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Gideon of Scotland Yard
Remind Me

Gideon of Scotland Yard

If you were in England in 1958, you might have seen a movie by American director John Ford called Gideon's Day, produced by Columbia (British) Productions at the Elstree Studios and filmed in Technicolor. If you were in the United States the following year, you might have seen the same picture-but the title would have been Gideon of Scotland Yard, the running time would have been much shorter, the print would have been black-and-white, and the theater would have been an art house devoted to safe European entertainments.

Although the movie holds many pleasures, Columbia didn't think it could compete with the splashier fare encouraged by Hollywood as competition with TV continued to escalate. So it was released to US theaters in the cheaper black-and-white format and elbowed off the mainstream exhibition circuit.

The studio's lack of confidence proved infectious, and the picture's reputation still hasn't recovered among American viewers. It's hard to imagine a good John Ford film being half forgotten today-especially one from the same decade that gave us The Searchers (1956) and The Quiet Man (1952), to mention just a couple of his 1950s classics-but Gideon of Scotland Yard has suffered that fate. Even now its continuity is choppy in spots, a lingering effect of cuts made for the US market.

English actor Jack Hawkins, once called by Ford the "finest dramatic actor with whom I have worked," plays George Gideon, a dedicated Scotland Yard inspector. The movie follows him through a long, action-packed day that he and his family take totally in stride, seeing every complication and inconvenience as part of a police officer's regular lot in life.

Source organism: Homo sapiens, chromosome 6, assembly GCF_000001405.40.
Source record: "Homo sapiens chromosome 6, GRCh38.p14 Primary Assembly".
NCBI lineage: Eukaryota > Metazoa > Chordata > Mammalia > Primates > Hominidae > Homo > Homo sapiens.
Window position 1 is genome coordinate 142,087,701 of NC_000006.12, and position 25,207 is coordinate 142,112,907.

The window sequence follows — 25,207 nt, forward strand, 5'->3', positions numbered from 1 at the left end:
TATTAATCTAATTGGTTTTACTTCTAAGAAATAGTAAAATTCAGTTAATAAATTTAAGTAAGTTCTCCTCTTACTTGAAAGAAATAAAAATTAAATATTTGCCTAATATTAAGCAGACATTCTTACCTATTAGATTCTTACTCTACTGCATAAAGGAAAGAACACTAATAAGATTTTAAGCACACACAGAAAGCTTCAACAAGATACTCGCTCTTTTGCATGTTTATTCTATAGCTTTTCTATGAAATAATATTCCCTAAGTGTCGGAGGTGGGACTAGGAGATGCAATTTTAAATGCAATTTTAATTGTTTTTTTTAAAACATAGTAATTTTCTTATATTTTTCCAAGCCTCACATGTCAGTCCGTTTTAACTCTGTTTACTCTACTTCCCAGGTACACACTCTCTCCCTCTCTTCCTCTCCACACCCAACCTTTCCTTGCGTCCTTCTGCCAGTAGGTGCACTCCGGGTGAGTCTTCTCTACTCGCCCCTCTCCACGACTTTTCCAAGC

On one level the picture is a police procedural, observing Gideon as he tracks down clues to a murder, a rape, a bank robbery, and a case of police corruption, among other crimes. On another level it's a domestic comedy showing how the Gideon family copes with everything from an uppity traffic cop to Gideon's chronic habit of getting stuck at work late into the evening. It's common for police dramas to shuttle between personal and professional scenes, but it takes a Ford to interweave the two sides of the equation with such perfect balance. He even pulls off the picture's silliest running gag, about our hero's efforts to bring home a fish in time for supper.

English screenwriter T.E.B. Clarke, whose credits include the 1951 caper hit The Lavender Hill Mob, penned the script, basing it on John Creasey's novel Gideon's Day - the first of twenty-one books Creasey wrote, using the pseudonym J.J. Marric, about the inspector's exploits. In addition to Ford's movie, Creasey's novels inspired a British television series called Gideon's Way in the UK and Gideon CID in the US; it ran for twenty-six episodes in 1964-65.

Ford was so famous for westerns that New York Times critic Bosley Crowther started his review of Gideon of Scotland Yard by marveling at the absence of John Wayne and horses. He went on to applaud the movie for its wry "spoofing" and the "good British-comedy style" of its supporting cast.